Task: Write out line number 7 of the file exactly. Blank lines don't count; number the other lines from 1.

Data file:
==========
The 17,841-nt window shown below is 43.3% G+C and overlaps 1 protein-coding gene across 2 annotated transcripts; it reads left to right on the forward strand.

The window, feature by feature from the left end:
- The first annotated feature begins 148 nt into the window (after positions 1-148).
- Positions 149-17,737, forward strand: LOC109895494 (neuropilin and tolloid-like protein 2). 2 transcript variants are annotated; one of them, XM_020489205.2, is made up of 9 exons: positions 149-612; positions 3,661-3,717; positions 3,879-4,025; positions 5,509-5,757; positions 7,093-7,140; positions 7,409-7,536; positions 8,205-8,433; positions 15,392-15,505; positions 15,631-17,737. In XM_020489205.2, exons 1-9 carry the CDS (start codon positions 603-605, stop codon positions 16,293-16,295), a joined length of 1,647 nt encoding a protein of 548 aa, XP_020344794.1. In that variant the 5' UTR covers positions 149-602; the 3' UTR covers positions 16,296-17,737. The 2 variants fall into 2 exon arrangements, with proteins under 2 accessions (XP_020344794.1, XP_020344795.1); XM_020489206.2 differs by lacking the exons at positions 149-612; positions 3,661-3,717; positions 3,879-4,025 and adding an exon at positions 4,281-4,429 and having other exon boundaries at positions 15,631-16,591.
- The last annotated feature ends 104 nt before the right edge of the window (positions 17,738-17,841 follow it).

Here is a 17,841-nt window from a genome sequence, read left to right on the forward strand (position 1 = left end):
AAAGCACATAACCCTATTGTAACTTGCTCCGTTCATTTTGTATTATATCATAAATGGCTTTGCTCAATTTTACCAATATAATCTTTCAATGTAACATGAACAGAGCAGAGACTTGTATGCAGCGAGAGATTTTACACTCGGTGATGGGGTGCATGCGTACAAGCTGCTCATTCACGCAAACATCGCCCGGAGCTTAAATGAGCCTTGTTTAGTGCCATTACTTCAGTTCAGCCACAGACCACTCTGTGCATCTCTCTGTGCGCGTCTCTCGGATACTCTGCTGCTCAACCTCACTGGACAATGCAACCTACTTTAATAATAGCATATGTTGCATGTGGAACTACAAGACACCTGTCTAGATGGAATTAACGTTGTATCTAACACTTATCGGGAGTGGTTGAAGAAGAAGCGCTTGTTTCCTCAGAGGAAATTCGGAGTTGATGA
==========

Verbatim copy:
AAAGCACATAACCCTATTGTAACTTGCTCCGTTCATTTTGTATTATATCATAAATGGCTTTGCTCAATTTTACCAATATAATCTTTCAATGTAACATGAACAGAGCAGAGACTTGTATGCAGCGAGAGATTTTACACTCGGTGATGGGGTGCATGCGTACAAGCTGCTCATTCACGCAAACATCGCCCGGAGCTTAAATGAGCCTTGTTTAGTGCCATTACTTCAGTTCAGCCACAGACCACTCTGTGCATCTCTCTGTGCGCGTCTCTCGGATACTCTGCTGCTCAACCTCACTGGACAATGCAACCTACTTTAATAATAGCATATGTTGCATGTGGAACTACAAGACACCTGTCTAGATGGAATTAACGTTGTATCTAACACTTATCGGGAGTGGTTGAAGAAGAAGCGCTTGTTTCCTCAGAGGAAATTCGGAGTTGATGA